Assistant Professor Dylan Brewer's paper "Household Responses to Winter Heating Costs: Implications for Energy Pricing Policies and Demand-Side Alternatives" was published in the journal Energy Policy. Brewer writes:
In energy consumption data, some households respond very little to increases in their energy prices. When energy prices rise, economists expect families to reduce energy consumption by changing the thermostat, buying more energy-efficient appliances, or practicing other energy conservation behavior. Thus, it is surprising that in many studies, close to half of households do not appear to respond to price increases at all. This has led many economists to suggest that families do not understand the cost of energy consumption or have a "behavioral misperception" of energy costs.
To study this puzzle, I surveyed individuals about what thermostat settings they would choose if they faced a hypothetical cost of changing the thermostat. I found that even when individuals are fully informed about energy costs, many still do not deviate from their favorite or "bliss point" temperature. Moreover, we find that households have a reasonable perception of what the cost of changing the thermostat is.
These findings suggest that households simply do not like being uncomfortable (even at very high costs), which has very different policy implications from households not perceiving the energy cost. For example, if families do not know what the cost of energy is, it would suggest that policies changing the price of energy would not be surplus-maximizing. If households simply have very strong preferences for energy consumption even at high costs, it suggests that pricing policies are indeed surplus-maximizing because the benefits from energy consumption exceed the costs (even if the costs rise).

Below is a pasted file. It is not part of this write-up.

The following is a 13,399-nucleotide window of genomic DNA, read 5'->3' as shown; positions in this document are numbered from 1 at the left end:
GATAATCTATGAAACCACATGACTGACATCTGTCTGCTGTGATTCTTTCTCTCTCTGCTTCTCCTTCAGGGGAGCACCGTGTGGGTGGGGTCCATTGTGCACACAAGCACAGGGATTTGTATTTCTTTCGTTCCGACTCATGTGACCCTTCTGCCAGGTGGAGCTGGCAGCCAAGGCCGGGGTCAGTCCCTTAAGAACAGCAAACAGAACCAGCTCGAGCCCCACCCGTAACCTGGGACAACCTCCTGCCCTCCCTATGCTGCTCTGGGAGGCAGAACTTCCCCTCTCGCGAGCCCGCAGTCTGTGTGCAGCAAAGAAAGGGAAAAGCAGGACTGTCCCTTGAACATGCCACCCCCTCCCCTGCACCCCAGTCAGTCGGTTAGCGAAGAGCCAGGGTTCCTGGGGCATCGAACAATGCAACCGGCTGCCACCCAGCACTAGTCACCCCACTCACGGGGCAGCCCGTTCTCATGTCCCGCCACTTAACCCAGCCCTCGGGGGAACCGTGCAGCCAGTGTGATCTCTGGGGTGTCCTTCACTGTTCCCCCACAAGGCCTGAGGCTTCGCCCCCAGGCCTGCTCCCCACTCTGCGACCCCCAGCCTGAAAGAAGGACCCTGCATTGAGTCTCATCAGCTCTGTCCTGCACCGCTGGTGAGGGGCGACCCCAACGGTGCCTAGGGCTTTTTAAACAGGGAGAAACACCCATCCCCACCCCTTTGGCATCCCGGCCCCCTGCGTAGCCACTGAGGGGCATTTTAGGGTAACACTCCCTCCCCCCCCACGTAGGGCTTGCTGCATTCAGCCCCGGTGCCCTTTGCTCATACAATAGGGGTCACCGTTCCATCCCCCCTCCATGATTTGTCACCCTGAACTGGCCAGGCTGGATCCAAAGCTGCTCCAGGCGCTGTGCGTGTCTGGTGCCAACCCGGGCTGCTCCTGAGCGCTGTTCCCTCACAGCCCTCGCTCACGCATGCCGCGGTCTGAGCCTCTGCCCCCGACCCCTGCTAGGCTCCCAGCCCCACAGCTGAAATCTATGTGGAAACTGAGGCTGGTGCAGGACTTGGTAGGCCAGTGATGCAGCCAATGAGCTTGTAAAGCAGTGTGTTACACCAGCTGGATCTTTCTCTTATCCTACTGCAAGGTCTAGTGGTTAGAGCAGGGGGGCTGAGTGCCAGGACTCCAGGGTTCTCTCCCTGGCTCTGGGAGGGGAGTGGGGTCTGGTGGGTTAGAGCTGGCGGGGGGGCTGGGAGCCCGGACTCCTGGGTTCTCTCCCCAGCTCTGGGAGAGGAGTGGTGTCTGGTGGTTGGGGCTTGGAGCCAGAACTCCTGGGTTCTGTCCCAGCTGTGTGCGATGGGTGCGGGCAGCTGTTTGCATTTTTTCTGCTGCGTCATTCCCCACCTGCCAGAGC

During energy emergencies, however, my findings suggest that demand response policies that allow the utility to temporarily override smart thermostat settings remotely might be a more effective way to reduce energy consumption for these price-unresponsive individuals.
I conduct a survey that presents research subjects with hypothetical costs to adjust their thermostats. I estimate responses to the cost of heating and analyze the causes for heterogeneity in household demand for energy services using the survey results as a complete-information baseline. I find that even at the highest price level ($8 per 5 °F or 2.8 °C), half of the participants exhibit zero response to price. On average, a 100 percent increase in the marginal cost of heating the home induces a 0.31 to 0.97 degree Fahrenheit (0.17 to 0.51 °C) reduction in the winter heating level, corresponding to a −0.005 to −0.014 elasticity. Further, I find that participants’ survey behavior with complete information can explain observed real-world temperature settings, suggesting a limited role for informational barriers or salience issues in energy-service demand heterogeneity. Inelastic demand suggests that energy efficiency policies may have high returns and that centralized demand–response policies may be required to address winter energy emergencies.
Read more: https://doi.org/10.1016/j.enpol.2023.113550